IN THE DEPTHS of the cold war, American and Soviet arms-control negotiators pulled off something remarkable: an agreement so grimly logical that their mutual distrust did not matter. The superpowers pledged to stop building new systems to defend their respective homelands against nuclear missiles. Their Anti-Ballistic Missile Treaty rested on a theory of mutual deterrence: the notion that the surest path to nuclear-armed co-existence lay in knowing that war would lead to catastrophe for both sides.
Today the rivalry between America and China is sliding into its own ice age of suspicion. Once again, new and unproved technologies—this time computer systems capable of performing superhuman tasks using machine learning and other forms of artificial intelligence (AI)—threaten to destabilise the global “strategic balance”, by seeming to offer ways to launch a knockout blow against a nuclear-armed adversary, without triggering an all-out war.
A report issued in November by America’s National Security Commission on Artificial Intelligence, a body created by Congress and chaired by Eric Schmidt, a former boss of Google, and Robert Work, who was deputy defence secretary from 2014-17, ponders how AI systems may reshape global balances of power, as dramatically as electricity changed warfare and society in the 19th century. Notably, it focuses on the ability of AI to “find the needle in the haystack”, by spotting patterns and anomalies in vast pools of data. In a medical setting AI can find tumours that radiologists miss. In a military context, it may one day find the stealthiest nuclear-armed submarines, wherever they lurk. The commission is blunt. Nuclear deterrence could be undermined if AI-equipped systems succeed in tracking and targeting previously invulnerable military assets. That in turn could increase incentives for states, in a crisis, to launch a devastating pre-emptive strike. China’s rise as an AI power represents the most complex strategic challenge that America faces, the commission adds, because the two rivals’ tech sectors are so entangled by commercial, academic and investment ties.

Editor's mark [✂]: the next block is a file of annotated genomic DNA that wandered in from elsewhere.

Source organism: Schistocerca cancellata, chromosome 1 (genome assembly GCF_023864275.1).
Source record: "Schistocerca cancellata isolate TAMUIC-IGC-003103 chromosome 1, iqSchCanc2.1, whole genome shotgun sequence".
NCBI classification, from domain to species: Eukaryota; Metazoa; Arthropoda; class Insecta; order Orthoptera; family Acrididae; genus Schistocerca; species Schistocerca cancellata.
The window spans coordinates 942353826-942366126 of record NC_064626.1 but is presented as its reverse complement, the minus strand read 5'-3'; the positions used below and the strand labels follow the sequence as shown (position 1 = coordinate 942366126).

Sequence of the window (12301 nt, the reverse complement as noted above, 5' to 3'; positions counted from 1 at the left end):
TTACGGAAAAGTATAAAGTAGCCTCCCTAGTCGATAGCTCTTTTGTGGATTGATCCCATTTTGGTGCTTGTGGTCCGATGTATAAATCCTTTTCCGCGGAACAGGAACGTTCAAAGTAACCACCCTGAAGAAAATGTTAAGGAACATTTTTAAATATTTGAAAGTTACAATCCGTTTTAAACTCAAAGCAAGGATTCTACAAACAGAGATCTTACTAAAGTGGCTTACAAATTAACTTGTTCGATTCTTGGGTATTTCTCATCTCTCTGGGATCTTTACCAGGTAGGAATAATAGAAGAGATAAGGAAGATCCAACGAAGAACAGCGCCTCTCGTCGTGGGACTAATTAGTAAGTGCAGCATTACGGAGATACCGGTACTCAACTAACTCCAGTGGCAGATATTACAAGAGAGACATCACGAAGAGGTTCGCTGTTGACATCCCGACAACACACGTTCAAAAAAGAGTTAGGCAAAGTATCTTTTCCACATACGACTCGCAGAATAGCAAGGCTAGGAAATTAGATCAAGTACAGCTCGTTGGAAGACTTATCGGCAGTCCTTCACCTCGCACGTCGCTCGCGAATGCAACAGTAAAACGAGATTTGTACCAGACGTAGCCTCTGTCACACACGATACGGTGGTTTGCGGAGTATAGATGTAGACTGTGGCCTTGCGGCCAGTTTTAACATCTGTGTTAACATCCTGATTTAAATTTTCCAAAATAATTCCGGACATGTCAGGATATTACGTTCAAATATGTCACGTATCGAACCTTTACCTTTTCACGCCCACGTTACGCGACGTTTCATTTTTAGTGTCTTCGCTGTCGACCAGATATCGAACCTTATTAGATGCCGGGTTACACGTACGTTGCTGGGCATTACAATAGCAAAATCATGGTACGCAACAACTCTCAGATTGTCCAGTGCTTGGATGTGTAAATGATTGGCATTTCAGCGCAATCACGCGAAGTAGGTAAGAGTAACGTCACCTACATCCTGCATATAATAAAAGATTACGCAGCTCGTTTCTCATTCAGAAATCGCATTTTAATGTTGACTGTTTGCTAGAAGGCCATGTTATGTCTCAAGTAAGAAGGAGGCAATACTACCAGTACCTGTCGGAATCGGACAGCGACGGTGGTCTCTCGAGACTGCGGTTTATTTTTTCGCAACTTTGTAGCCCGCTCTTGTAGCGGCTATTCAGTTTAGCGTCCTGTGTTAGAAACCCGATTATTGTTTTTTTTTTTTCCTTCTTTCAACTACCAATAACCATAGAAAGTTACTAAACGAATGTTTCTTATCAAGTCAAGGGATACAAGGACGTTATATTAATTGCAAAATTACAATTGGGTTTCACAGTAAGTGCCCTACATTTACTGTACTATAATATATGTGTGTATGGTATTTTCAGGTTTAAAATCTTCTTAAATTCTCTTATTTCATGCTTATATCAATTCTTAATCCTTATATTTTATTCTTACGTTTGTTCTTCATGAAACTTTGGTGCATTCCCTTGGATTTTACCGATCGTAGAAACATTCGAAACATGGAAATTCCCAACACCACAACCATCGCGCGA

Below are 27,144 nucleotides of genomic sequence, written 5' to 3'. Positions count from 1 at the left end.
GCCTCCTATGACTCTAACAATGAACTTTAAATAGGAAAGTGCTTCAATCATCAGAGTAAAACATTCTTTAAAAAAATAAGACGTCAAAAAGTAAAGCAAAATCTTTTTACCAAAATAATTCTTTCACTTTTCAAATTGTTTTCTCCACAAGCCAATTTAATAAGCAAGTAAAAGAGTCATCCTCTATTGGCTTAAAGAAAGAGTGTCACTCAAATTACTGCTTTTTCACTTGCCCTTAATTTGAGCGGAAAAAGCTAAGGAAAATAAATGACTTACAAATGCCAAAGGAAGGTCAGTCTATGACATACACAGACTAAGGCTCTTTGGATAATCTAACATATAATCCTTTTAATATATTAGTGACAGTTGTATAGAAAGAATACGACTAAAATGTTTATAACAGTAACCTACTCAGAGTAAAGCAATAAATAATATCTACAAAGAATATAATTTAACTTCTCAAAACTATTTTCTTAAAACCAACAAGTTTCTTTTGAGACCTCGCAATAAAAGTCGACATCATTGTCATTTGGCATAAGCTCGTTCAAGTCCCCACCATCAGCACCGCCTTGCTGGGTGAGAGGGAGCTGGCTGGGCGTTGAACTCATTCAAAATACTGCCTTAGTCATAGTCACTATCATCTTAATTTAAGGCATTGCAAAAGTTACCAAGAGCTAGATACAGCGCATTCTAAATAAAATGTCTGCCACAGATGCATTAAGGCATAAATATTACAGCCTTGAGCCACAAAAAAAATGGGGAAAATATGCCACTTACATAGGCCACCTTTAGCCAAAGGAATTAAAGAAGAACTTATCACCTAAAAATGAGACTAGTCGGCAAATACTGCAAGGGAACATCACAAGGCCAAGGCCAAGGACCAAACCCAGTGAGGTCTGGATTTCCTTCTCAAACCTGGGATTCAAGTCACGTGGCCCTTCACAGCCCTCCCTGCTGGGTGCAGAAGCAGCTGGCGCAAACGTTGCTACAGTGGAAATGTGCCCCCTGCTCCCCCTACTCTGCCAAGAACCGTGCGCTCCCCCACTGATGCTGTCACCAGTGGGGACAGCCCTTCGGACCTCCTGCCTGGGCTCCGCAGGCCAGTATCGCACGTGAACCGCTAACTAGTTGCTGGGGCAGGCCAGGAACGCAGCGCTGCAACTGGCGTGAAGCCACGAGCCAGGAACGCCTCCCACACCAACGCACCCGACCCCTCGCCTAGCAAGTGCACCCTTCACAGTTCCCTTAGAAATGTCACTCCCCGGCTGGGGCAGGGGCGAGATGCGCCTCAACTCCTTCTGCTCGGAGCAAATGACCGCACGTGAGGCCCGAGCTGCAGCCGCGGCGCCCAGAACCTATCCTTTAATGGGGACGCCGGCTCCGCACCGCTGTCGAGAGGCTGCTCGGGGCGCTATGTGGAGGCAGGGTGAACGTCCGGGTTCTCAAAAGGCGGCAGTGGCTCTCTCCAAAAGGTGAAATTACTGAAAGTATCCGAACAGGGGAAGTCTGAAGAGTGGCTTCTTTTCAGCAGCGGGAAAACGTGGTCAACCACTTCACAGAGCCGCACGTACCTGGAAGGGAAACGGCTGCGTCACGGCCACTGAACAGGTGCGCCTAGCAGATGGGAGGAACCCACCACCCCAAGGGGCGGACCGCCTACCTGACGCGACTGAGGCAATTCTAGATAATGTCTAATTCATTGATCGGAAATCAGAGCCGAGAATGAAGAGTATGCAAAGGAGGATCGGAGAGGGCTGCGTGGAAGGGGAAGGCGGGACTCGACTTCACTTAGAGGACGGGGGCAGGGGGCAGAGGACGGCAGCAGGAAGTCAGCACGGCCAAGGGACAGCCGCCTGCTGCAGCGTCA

The good news is that China’s national-security establishment is also sobered by AI’s potential. Drawing on the example of arms-control talks during the cold war, Chinese officials and scholars have begun talking to Americans and Europeans about its dangers. With many government channels of communication suspended by the Trump administration, much of the jaw-jaw involves recently retired Americans meeting serving and former Chinese intelligence and military officers, diplomats and scholars. Chaguan was allowed to attend one such dialogue recently held in Beijing and Shanghai. The Americans were led by Mathew Burrows of the Atlantic Council, a Washington-based think-tank. His previous career in the CIA included preparing forecasts of global trends for incoming presidents. The Chinese organiser was Xiang Lanxin of the Graduate Institute of International and Development Studies in Geneva, who also heads the Shanghai-based Centre for One Belt, One Road and Eurasian Security.